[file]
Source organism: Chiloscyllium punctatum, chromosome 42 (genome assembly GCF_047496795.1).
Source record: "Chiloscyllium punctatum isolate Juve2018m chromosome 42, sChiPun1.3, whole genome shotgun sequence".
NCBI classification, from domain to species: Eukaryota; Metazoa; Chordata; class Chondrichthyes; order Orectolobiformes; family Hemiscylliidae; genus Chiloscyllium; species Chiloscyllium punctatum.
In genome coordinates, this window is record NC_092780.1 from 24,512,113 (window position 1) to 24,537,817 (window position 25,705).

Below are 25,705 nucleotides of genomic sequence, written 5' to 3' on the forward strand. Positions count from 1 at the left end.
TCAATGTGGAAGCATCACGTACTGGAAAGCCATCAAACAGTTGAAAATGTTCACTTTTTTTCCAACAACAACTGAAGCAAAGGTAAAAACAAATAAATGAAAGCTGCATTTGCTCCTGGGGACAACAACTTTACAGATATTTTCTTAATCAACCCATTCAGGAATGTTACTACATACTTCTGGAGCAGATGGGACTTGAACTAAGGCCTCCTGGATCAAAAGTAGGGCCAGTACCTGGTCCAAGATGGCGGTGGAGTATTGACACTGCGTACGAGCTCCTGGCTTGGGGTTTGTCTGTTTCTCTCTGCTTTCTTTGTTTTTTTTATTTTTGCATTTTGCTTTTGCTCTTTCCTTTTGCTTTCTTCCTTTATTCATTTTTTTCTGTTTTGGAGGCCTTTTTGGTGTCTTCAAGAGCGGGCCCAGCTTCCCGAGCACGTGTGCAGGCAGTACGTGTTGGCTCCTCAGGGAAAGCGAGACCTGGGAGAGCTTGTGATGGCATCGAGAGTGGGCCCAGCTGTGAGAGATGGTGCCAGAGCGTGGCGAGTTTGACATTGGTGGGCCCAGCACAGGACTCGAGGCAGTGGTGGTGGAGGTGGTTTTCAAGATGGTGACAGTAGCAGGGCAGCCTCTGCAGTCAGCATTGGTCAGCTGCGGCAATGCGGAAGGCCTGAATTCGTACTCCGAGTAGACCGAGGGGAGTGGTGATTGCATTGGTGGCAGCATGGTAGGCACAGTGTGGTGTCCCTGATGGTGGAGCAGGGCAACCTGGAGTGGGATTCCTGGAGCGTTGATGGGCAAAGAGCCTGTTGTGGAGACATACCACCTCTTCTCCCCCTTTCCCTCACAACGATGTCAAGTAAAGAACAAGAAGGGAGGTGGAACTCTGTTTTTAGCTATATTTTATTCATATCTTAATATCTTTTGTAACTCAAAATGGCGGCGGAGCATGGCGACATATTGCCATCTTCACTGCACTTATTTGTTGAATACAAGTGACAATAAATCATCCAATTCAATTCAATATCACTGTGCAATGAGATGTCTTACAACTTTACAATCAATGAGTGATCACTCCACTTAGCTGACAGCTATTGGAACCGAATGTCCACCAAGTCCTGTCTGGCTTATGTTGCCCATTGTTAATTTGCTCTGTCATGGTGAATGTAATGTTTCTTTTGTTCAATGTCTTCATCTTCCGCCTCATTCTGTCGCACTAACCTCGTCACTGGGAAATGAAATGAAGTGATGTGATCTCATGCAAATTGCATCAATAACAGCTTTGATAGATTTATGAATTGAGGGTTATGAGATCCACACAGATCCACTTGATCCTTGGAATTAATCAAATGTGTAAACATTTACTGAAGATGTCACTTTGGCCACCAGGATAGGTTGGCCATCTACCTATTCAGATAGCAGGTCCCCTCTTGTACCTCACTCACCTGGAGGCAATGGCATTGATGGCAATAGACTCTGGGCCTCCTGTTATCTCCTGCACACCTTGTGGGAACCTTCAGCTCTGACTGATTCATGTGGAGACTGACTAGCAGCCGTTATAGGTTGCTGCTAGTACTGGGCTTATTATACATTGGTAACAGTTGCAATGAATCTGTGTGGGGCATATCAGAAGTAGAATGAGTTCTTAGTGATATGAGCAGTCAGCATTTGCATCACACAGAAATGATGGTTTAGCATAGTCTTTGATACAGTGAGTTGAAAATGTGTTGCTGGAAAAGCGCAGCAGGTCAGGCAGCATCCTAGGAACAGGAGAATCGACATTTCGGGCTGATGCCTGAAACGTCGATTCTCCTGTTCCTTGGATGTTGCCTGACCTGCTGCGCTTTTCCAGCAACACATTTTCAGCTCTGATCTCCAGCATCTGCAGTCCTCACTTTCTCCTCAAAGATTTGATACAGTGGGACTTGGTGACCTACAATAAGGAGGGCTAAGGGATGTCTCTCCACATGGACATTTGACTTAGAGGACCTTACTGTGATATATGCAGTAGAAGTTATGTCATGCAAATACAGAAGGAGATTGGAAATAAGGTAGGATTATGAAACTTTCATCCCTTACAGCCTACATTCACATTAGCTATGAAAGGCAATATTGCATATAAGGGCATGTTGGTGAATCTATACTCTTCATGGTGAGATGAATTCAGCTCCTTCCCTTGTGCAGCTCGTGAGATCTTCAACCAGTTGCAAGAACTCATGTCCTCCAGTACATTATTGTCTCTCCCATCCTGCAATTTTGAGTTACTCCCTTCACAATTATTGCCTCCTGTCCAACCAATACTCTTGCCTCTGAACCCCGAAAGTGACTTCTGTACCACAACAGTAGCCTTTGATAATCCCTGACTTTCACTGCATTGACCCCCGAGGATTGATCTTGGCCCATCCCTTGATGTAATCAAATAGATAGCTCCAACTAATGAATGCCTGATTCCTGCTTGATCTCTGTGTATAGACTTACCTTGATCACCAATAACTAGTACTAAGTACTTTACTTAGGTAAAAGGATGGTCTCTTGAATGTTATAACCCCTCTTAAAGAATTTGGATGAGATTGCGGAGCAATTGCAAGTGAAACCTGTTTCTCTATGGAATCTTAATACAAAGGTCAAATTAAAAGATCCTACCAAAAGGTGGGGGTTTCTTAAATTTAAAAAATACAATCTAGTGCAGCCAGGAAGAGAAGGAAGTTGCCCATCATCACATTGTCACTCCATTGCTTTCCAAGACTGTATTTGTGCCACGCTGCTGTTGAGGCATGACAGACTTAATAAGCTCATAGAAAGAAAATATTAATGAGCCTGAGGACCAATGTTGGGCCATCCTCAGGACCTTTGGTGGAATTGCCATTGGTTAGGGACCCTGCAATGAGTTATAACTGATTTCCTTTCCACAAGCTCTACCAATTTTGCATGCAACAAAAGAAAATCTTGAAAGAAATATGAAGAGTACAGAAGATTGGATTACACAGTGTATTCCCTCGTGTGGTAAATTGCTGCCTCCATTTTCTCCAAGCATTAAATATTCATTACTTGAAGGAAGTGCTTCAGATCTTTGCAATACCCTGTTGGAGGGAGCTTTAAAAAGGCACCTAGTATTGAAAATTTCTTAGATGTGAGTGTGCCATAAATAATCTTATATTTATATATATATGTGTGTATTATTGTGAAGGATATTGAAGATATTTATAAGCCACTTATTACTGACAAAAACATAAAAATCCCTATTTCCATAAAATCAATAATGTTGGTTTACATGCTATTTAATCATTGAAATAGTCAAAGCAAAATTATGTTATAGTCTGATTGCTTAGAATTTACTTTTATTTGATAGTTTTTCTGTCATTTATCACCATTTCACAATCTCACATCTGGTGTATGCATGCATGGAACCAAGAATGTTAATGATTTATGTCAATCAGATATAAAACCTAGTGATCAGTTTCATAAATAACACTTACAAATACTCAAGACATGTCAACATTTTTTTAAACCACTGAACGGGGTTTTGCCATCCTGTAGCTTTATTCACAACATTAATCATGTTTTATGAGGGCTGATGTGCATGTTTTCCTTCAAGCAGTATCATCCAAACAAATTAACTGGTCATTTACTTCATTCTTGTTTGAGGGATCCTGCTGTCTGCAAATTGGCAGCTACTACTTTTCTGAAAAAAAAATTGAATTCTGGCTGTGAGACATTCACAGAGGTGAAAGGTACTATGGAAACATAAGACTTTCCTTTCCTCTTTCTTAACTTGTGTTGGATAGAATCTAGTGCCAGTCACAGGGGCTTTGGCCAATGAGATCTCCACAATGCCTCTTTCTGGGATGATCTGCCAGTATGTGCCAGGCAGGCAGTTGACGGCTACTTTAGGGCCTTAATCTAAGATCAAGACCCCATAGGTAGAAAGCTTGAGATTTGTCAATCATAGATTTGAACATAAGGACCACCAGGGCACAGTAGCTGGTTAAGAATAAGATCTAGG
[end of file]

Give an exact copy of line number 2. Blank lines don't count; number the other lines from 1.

Source record: "Chiloscyllium punctatum isolate Juve2018m chromosome 42, sChiPun1.3, whole genome shotgun sequence".